A TradeOff Between Collision Probability and Key Size in Universal Hashing Using Polynomials
"... Abstract. Let IF be a finite field and suppose that a single element of IF is used as an authenticator (or tag). Further, suppose that any message consists of at most L elements of IF. For this setting, usual polynomial based universal hashing achieves a collision bound of (L − 1)/IF  using a sing ..."
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Cited by 5 (2 self)
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Abstract. Let IF be a finite field and suppose that a single element of IF is used as an authenticator (or tag). Further, suppose that any message consists of at most L elements of IF. For this setting, usual polynomial based universal hashing achieves a collision bound of (L − 1)/IF  using a single element of IF as the key. The wellknown multilinear hashing achieves a collision bound of 1/IF  using L elements of IF as the key. In this work, we present a new universal hash function which achieves a collision bound of m⌈log m L⌉/IF, m ≥ 2, using 1 + ⌈log m L ⌉ elements of IF as the key. This provides a new tradeoff between key size and collision probability for universal hash functions.
Message authentication on 64bit architectures
 In Selected Areas in Cryptography: 13th International Workshop, SAC 2006
, 2006
"... Abstract. This paper introduces VMAC, a message authentication algorithm (MAC) optimized for high performance in software on 64bit architectures. On the Athlon 64 processor, VMAC authenticates 2KB cacheresident messages at a cost of about 0.5 CPU cycles per message byte (cpb) — significantly fast ..."
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Cited by 4 (3 self)
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Abstract. This paper introduces VMAC, a message authentication algorithm (MAC) optimized for high performance in software on 64bit architectures. On the Athlon 64 processor, VMAC authenticates 2KB cacheresident messages at a cost of about 0.5 CPU cycles per message byte (cpb) — significantly faster than other recent MAC schemes such as UMAC (1.0 cpb) and Poly1305 (3.1 cpb). VMAC is a MAC in the WegmanCarter style, employing a “universal ” hash function VHASH, which is fully developed in this paper. VHASH employs a threestage hashing strategy, and each stage is developed with the goal of optimal performance in 64bit environments.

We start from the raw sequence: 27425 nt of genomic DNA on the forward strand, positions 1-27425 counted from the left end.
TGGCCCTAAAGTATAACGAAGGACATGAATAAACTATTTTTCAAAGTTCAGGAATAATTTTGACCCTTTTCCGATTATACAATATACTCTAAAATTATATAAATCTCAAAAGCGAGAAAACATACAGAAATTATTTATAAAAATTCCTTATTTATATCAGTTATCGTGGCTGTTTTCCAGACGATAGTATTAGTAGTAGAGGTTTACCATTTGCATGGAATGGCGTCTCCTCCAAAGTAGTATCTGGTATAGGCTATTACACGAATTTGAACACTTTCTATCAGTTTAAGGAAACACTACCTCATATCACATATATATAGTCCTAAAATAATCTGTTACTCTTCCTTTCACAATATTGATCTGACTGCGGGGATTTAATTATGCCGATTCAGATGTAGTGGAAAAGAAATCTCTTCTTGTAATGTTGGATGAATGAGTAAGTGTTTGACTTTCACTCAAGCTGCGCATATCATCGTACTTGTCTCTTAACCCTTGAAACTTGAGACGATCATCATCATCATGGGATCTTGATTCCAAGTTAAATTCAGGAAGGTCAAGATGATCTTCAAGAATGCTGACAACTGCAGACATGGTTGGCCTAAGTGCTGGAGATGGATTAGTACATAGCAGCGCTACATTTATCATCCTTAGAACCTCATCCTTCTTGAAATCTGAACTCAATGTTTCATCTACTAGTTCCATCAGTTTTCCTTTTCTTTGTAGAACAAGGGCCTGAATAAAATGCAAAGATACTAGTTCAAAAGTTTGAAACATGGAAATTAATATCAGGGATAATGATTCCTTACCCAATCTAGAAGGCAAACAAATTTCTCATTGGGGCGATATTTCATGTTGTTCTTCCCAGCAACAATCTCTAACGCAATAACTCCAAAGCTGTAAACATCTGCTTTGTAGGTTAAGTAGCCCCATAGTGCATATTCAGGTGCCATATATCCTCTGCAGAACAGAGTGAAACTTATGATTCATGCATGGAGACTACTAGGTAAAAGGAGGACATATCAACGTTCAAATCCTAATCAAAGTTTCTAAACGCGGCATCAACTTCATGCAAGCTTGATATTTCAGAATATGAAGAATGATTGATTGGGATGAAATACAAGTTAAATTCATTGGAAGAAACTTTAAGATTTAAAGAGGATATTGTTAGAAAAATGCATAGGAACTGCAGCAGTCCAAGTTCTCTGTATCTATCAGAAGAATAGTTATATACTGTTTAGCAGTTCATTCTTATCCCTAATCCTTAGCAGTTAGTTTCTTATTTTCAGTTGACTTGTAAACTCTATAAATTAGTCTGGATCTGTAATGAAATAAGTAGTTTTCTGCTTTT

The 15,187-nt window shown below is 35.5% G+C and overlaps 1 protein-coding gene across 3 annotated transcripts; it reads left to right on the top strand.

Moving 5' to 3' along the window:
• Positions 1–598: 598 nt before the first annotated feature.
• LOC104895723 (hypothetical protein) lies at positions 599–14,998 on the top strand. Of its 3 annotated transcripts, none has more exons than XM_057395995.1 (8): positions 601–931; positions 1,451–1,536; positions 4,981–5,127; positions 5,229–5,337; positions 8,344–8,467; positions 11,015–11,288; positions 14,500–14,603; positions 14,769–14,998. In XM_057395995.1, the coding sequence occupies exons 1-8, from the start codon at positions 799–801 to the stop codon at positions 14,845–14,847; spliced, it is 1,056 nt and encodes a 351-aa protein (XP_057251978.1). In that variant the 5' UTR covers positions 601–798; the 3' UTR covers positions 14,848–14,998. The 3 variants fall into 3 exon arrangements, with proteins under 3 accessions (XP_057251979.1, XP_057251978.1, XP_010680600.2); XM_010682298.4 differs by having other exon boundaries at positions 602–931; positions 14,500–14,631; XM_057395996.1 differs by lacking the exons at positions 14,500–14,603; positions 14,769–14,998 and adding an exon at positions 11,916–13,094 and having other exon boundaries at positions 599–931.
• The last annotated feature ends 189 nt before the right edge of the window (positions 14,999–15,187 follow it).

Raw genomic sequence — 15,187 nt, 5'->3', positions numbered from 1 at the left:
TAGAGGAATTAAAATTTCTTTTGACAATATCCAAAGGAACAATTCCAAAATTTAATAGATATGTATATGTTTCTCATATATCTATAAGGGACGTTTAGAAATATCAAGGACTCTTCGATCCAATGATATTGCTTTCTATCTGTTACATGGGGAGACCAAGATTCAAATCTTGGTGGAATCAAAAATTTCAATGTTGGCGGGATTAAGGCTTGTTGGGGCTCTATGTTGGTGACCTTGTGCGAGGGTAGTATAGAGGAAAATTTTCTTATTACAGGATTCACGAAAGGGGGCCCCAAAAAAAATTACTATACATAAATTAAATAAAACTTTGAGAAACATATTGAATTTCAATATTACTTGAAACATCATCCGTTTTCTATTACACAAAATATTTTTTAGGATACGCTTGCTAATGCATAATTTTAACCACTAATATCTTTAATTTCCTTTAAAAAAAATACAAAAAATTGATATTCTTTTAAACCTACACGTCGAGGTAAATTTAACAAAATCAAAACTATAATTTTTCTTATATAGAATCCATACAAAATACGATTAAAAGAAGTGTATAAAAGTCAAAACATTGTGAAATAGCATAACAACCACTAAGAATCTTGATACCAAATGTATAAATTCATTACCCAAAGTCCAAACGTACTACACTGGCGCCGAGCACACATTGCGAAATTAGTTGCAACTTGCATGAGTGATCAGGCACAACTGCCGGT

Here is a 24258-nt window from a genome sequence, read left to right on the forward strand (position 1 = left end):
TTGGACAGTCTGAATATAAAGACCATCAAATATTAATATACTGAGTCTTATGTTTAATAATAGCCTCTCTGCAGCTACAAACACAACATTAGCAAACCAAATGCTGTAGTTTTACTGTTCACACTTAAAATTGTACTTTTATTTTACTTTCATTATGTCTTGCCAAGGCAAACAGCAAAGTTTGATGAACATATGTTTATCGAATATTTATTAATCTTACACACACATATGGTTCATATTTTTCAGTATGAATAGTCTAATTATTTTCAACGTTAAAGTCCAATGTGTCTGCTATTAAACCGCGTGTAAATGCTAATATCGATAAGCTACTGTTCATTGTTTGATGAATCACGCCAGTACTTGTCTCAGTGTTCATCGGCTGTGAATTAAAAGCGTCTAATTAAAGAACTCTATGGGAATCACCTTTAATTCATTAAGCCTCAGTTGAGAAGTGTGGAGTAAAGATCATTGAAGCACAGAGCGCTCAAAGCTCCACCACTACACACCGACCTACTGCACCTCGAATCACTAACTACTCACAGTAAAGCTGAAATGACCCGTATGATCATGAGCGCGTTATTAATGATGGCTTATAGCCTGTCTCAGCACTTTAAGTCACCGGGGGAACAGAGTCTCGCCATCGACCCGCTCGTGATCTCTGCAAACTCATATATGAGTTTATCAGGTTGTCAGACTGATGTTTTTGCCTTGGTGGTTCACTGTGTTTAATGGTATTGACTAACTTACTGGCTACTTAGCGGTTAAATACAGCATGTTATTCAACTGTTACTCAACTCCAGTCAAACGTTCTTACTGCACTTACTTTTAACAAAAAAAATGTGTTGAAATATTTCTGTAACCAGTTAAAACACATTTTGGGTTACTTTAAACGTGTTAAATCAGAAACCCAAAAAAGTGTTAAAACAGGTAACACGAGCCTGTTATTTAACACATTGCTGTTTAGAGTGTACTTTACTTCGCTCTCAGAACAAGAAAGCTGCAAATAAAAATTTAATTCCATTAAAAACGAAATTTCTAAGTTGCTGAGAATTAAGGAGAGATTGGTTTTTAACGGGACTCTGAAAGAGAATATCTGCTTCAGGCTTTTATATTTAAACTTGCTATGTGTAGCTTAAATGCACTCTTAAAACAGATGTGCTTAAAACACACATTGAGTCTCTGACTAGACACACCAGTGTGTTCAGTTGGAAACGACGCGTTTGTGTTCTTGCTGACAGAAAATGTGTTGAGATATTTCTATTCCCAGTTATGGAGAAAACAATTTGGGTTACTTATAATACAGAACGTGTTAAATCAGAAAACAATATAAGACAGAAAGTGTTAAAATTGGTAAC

A New Universal Hash Function and Other Cryptographic Algorithms Suitable for Resource Constrained Devices
"... Abstract. A new multilinear universal hash family is described. Messages are sequences over a finite field IFq while keys are sequences over an extension field IFq n. A linear map ψ from IFqn to itself is used to compute the output digest. Of special interest is the case q = 2. For this case, we sh ..."
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Cited by 2 (2 self)
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Abstract. A new multilinear universal hash family is described. Messages are sequences over a finite field IFq while keys are sequences over an extension field IFq n. A linear map ψ from IFqn to itself is used to compute the output digest. Of special interest is the case q = 2. For this case, we show that there is an efficient way to implement ψ using a tower field representation of IFq n. Such a ψ corresponds to a word oriented LFSR. We describe a method of combining the new universal hash function and a stream cipher with IV to obtain a MAC algorithm. Further, we extend the basic universal hash function to an invertible blockwise universal hash function. Following the NaorReingold approach, this is used to construct a tweakable enciphering scheme which uses a single layer of encryption and no finite field multiplications. From an efficiency viewpoint, the focus of all our constructions is small hardware and other resource constrained applications. For such platforms, our constructions compare favourably to previous work.